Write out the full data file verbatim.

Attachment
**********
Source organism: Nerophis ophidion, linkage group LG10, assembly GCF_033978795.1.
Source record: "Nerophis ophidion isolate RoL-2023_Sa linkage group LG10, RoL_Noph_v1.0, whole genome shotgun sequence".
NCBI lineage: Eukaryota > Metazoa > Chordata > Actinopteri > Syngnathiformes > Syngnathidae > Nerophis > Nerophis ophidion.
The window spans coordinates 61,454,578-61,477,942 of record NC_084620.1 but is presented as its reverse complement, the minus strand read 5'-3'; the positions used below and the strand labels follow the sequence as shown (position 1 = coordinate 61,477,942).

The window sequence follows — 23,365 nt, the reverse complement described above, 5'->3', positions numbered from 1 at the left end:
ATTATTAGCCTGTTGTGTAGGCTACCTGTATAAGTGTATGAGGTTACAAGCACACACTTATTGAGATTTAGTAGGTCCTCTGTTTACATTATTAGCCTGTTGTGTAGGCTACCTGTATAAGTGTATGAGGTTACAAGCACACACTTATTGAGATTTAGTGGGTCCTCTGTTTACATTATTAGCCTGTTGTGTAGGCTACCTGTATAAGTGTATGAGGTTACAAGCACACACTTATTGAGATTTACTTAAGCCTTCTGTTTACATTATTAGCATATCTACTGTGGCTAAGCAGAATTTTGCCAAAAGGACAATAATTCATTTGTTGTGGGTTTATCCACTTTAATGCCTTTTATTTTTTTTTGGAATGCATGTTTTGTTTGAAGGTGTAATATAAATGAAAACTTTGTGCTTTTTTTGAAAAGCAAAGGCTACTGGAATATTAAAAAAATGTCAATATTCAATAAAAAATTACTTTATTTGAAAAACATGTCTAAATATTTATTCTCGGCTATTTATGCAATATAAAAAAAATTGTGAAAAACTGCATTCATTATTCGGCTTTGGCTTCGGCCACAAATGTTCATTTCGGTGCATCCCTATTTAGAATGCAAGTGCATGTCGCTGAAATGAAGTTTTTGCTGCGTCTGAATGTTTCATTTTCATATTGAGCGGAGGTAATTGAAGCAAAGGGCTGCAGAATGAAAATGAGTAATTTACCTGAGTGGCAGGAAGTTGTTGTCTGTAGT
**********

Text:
Source organism: Nerophis ophidion, linkage group LG10, assembly GCF_033978795.1.
Source record: "Nerophis ophidion isolate RoL-2023_Sa linkage group LG10, RoL_Noph_v1.0, whole genome shotgun sequence".
NCBI lineage: Eukaryota > Metazoa > Chordata > Actinopteri > Syngnathiformes > Syngnathidae > Nerophis > Nerophis ophidion.
The window spans coordinates 61,454,578-61,477,942 of record NC_084620.1 but is presented as its reverse complement, the minus strand read 5'-3'; the positions used below and the strand labels follow the sequence as shown (position 1 = coordinate 61,477,942).

The window sequence follows — 23,365 nt, the reverse complement described above, 5'->3', positions numbered from 1 at the left end:
ATTATTAGCCTGTTGTGTAGGCTACCTGTATAAGTGTATGAGGTTACAAGCACACACTTATTGAGATTTAGTAGGTCCTCTGTTTACATTATTAGCCTGTTGTGTAGGCTACCTGTATAAGTGTATGAGGTTACAAGCACACACTTATTGAGATTTAGTGGGTCCTCTGTTTACATTATTAGCCTGTTGTGTAGGCTACCTGTATAAGTGTATGAGGTTACAAGCACACACTTATTGAGATTTACTTAAGCCTTCTGTTTACATTATTAGCATATCTACTGTGGCTAAGCAGAATTTTGCCAAAAGGACAATAATTCATTTGTTGTGGGTTTATCCACTTTAATGCCTTTTATTTTTTTTTGGAATGCATGTTTTGTTTGAAGGTGTAATATAAATGAAAACTTTGTGCTTTTTTTGAAAAGCAAAGGCTACTGGAATATTAAAAAAATGTCAATATTCAATAAAAAATTACTTTATTTGAAAAACATGTCTAAATATTTATTCTCGGCTATTTATGCAATATAAAAAAAATTGTGAAAAACTGCATTCATTATTCGGCTTTGGCTTCGGCCACAAATGTTCATTTCGGTGCATCCCTATTTAGAATGCAAGTGCATGTCGCTGAAATGAAGTTTTTGCTGCGTCTGAATGTTTCATTTTCATATTGAGCGGAGGTAATTGAAGCAAAGGGCTGCAGAATGAAAATGAGTAATTTACCTGAGTGGCAGGAAGTTGTTGTCTGTAGT